Wonder Waffle: The Benefits Of Choosing Waffle Slab Foundations For Your New Home

It may be a tired cliche that every home needs to be built on a solid foundation, but it is no less true for that, and choosing the right style of foundations for your new home is vital to its long-term strength, stability and safety. However, choosing the right foundation type for your home is not as easy as it once was, and a variety of more modern foundation types are taking the place of traditional raft, pile and pier foundations. One of the most popular of these innovative new foundation types is commonly referred to as waffle slab foundations.

What are waffle slab foundations, and how are they constructed?

To the untrained eye, a completed waffle slab foundation looks very similar to a conventional raft foundation made of ordinary, poured concrete slabs. However, waffle foundations differ in a number of ways.

Conventional raft foundations are formed by excavating a void for the foundation, before digging a further set of parallel trenches into this excavation and reinforcing the earth between them. If you could look at the underside of a foundation constructed in this way, it would appear to have a number of parallel 'ribs'; these ribs provide strength, stability and resistance to foundation damage, and have been an integral part of all raft foundations for a number of years.

Waffle slab foundations are essential an extension of this basic concept. Instead of digging trenches in the space excavated for the main body of the slab, a number of square void formers (essentially reinforced plastic boxes) are arranged in the excavated area, before being covered with poured concrete. This creates a distinctive 'waffle' pattern on the underside of the foundation, which outperforms the traditional parallel 'rib' arrangement in a number of areas.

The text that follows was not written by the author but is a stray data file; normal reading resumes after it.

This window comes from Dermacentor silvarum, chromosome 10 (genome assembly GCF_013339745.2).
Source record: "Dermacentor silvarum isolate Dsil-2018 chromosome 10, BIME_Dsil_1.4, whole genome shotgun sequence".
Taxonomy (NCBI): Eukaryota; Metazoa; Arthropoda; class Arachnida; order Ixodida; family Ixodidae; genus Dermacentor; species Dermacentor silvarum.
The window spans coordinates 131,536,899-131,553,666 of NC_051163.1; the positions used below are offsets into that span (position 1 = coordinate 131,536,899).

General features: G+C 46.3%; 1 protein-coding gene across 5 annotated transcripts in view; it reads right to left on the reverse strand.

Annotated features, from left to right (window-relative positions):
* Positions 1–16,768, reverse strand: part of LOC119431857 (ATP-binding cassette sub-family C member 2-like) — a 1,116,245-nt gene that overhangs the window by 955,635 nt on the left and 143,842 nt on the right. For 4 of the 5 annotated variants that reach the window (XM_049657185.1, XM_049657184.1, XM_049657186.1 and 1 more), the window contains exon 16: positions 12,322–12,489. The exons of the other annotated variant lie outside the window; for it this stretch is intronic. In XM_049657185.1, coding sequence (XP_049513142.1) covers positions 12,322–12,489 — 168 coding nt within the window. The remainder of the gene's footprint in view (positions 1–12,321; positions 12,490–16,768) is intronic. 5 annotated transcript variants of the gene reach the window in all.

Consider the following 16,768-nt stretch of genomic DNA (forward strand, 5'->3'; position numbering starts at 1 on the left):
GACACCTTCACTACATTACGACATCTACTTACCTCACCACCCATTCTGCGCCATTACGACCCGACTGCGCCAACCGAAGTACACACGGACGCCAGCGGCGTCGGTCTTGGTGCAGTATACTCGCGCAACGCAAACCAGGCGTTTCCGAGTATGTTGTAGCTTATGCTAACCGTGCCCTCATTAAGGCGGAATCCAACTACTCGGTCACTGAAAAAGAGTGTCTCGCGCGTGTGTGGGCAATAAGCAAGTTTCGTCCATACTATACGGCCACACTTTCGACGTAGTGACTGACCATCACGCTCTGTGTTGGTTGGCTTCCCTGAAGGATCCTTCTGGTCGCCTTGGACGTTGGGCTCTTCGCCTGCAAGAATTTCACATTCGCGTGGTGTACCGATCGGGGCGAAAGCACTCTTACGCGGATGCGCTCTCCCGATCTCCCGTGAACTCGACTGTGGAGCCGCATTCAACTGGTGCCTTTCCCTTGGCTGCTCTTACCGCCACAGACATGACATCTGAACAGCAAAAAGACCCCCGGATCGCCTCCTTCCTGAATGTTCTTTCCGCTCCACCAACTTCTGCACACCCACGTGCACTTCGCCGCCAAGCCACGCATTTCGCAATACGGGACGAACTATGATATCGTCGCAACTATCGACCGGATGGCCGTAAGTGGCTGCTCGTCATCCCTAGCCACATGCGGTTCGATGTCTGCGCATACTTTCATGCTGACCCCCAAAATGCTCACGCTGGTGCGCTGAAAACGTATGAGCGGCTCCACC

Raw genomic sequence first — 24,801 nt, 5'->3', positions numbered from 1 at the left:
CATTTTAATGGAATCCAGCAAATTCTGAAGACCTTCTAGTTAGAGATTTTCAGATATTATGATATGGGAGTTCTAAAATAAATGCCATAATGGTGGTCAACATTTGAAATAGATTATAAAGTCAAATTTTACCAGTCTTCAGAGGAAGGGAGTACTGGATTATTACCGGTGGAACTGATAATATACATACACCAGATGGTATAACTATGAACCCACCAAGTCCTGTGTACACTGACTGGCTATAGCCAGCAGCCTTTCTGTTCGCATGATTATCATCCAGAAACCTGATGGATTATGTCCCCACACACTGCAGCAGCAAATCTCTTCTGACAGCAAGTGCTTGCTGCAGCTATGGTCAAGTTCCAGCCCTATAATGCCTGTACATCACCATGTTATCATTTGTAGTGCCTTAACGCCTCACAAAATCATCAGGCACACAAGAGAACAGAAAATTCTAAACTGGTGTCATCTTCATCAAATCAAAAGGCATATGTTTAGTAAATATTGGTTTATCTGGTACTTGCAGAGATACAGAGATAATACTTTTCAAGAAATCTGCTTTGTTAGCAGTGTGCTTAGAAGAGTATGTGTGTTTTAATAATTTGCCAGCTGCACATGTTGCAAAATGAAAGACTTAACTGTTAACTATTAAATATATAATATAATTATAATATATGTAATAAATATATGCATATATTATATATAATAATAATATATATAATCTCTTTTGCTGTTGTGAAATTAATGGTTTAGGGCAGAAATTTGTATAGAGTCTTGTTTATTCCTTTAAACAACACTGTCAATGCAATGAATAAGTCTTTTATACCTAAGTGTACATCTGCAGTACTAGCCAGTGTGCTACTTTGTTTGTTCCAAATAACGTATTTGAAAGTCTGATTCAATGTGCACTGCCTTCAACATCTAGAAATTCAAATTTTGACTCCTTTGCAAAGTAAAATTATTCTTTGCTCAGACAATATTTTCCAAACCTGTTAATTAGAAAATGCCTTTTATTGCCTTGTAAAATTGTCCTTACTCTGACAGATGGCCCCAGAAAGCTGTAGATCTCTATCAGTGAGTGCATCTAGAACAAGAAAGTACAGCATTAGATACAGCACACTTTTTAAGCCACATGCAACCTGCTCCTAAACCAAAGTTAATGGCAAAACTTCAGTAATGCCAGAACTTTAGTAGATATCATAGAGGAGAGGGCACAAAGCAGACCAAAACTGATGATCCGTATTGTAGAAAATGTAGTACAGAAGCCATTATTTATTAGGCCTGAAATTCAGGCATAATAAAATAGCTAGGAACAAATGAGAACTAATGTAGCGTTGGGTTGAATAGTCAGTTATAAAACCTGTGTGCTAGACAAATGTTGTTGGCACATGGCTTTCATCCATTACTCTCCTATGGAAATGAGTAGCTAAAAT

What are the advantages of choosing waffle slab foundations for my new home?

Good for expansive soils

One of the main reasons waffle slab foundations became so popular so quickly is that they perform exceptionally on ground laded with expansive soils. These clay-rich, highly absorbent soils can massively increase in volume when exposed to water, and the shifting, heaving movements created by this absorption can cause severe cracking, crumbling and subsidence of more conventional slab foundations.

Waffle slab foundations are far more resistant to these movements, largely because the reinforcing 'ribs' of the foundation extend in found directions rather than two. This reinforces the foundation against the irregular shifting movements caused by expansive soils, and also helps root the foundation more firmly in place to prevent damage caused by foundation movement.

Little ground penetration required

Because waffle slabs do not require as much excavation to build, they are very useful for constructing homes in areas with pre-existing subterranean structures, such as water pipes and gas lines. This makes them especially popular for use in urban and suburban areas.


Unlike convetional raft slab foundations, waffle foundations do not require excavation of extensive trenches, and the void formers used to create the distinctive waffling, while not reusable, are cheap and easily replaced. Consequently, waffle slabs tends to be considerably cheaper and faster to construct, cutting down on labour costs and allowing your home build to run to a tighter schedule.

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About Me

Connie's Construction and Contracting Blog There are still many people do not believe that women should be involved in DIY or construction jobs. My blog is here to prove them all wrong. My name is Connie and I have always been interested in construction and repair work around my home. Rather than just sitting back and letting someone else take care of the problem, I like to get stuck in so I can try and learn something. However, sometimes there are jobs I cannot do on my own. However, when I call in a contractor, I always take the time to chat with them so I can pick up a tip or trick which will help me in the future. I hope you like the articles on my blog.